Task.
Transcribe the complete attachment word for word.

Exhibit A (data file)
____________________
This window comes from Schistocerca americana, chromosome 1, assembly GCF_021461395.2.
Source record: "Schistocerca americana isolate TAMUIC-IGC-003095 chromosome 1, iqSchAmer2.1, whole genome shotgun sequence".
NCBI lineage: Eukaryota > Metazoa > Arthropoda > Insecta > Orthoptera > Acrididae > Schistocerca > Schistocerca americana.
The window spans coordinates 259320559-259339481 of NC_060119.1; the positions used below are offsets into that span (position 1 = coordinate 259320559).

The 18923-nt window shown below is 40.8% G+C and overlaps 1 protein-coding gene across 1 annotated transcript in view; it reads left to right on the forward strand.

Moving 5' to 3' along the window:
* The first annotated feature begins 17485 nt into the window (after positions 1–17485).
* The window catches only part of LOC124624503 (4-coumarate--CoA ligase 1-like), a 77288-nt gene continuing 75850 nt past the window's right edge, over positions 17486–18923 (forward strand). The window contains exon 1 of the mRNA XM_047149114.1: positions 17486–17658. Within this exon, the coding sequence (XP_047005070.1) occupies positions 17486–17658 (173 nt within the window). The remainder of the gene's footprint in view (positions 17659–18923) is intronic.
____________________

This window comes from Schistocerca americana, chromosome 1, assembly GCF_021461395.2.
Source record: "Schistocerca americana isolate TAMUIC-IGC-003095 chromosome 1, iqSchAmer2.1, whole genome shotgun sequence".
NCBI lineage: Eukaryota > Metazoa > Arthropoda > Insecta > Orthoptera > Acrididae > Schistocerca > Schistocerca americana.
The window spans coordinates 259320559-259339481 of NC_060119.1; the positions used below are offsets into that span (position 1 = coordinate 259320559).

The 18923-nt window shown below is 40.8% G+C and overlaps 1 protein-coding gene across 1 annotated transcript in view; it reads left to right on the forward strand.

Moving 5' to 3' along the window:
* The first annotated feature begins 17485 nt into the window (after positions 1–17485).
* The window catches only part of LOC124624503 (4-coumarate--CoA ligase 1-like), a 77288-nt gene continuing 75850 nt past the window's right edge, over positions 17486–18923 (forward strand). The window contains exon 1 of the mRNA XM_047149114.1: positions 17486–17658. Within this exon, the coding sequence (XP_047005070.1) occupies positions 17486–17658 (173 nt within the window). The remainder of the gene's footprint in view (positions 17659–18923) is intronic.